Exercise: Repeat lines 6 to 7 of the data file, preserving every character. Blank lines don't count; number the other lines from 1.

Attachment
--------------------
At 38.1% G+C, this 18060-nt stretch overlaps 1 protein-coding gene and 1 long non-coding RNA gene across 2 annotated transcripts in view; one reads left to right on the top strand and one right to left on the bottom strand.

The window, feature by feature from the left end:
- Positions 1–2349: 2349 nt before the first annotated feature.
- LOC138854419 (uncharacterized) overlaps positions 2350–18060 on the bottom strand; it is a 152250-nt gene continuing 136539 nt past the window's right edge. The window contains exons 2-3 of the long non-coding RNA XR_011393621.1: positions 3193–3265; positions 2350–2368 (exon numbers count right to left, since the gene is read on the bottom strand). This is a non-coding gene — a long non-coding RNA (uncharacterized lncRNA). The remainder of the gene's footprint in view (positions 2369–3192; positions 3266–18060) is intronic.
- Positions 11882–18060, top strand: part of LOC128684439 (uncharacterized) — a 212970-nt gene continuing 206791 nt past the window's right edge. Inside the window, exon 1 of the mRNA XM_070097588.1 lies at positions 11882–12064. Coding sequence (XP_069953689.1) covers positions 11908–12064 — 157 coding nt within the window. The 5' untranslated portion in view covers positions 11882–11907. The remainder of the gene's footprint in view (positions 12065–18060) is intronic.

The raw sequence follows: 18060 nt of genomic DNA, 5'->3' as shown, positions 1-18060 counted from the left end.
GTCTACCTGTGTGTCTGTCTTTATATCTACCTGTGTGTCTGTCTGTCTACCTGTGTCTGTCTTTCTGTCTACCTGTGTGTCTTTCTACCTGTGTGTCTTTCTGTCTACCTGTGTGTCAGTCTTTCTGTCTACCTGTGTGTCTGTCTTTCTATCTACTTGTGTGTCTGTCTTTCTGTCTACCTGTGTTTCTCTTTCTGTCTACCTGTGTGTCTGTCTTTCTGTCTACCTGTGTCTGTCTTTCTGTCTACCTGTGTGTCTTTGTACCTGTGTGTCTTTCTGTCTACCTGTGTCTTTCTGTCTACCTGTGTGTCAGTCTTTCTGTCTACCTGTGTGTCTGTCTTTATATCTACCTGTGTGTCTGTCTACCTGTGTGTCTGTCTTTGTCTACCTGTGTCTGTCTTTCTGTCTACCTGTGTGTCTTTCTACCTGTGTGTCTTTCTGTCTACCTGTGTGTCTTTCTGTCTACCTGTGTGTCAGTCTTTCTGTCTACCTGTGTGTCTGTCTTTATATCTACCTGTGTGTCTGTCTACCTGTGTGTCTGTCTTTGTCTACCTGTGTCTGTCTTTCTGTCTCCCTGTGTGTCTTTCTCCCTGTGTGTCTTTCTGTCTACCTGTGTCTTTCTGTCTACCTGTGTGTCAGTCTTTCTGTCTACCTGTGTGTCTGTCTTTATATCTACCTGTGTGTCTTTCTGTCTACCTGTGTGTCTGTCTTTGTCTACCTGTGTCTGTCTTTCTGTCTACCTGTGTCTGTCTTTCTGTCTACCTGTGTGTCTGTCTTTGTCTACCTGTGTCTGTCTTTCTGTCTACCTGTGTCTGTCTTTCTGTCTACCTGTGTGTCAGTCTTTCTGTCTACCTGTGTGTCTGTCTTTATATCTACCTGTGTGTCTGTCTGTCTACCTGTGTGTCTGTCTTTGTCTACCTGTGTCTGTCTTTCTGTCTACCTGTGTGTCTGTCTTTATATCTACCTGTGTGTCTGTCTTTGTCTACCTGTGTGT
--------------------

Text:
The raw sequence follows: 18060 nt of genomic DNA, 5'->3' as shown, positions 1-18060 counted from the left end.
GTCTACCTGTGTGTCTGTCTTTATATCTACCTGTGTGTCTGTCTGTCTACCTGTGTCTGTCTTTCTGTCTACCTGTGTGTCTTTCTACCTGTGTGTCTTTCTGTCTACCTGTGTGTCAGTCTTTCTGTCTACCTGTGTGTCTGTCTTTCTATCTACTTGTGTGTCTGTCTTTCTGTCTACCTGTGTTTCTCTTTCTGTCTACCTGTGTGTCTGTCTTTCTGTCTACCTGTGTCTGTCTTTCTGTCTACCTGTGTGTCTTTGTACCTGTGTGTCTTTCTGTCTACCTGTGTCTTTCTGTCTACCTGTGTGTCAGTCTTTCTGTCTACCTGTGTGTCTGTCTTTATATCTACCTGTGTGTCTGTCTACCTGTGTGTCTGTCTTTGTCTACCTGTGTCTGTCTTTCTGTCTACCTGTGTGTCTTTCTACCTGTGTGTCTTTCTGTCTACCTGTGTGTCTTTCTGTCTACCTGTGTGTCAGTCTTTCTGTCTACCTGTGTGTCTGTCTTTATATCTACCTGTGTGTCTGTCTACCTGTGTGTCTGTCTTTGTCTACCTGTGTCTGTCTTTCTGTCTCCCTGTGTGTCTTTCTCCCTGTGTGTCTTTCTGTCTACCTGTGTCTTTCTGTCTACCTGTGTGTCAGTCTTTCTGTCTACCTGTGTGTCTGTCTTTATATCTACCTGTGTGTCTTTCTGTCTACCTGTGTGTCTGTCTTTGTCTACCTGTGTCTGTCTTTCTGTCTACCTGTGTCTGTCTTTCTGTCTACCTGTGTGTCTGTCTTTGTCTACCTGTGTCTGTCTTTCTGTCTACCTGTGTCTGTCTTTCTGTCTACCTGTGTGTCAGTCTTTCTGTCTACCTGTGTGTCTGTCTTTATATCTACCTGTGTGTCTGTCTGTCTACCTGTGTGTCTGTCTTTGTCTACCTGTGTCTGTCTTTCTGTCTACCTGTGTGTCTGTCTTTATATCTACCTGTGTGTCTGTCTTTGTCTACCTGTGTGT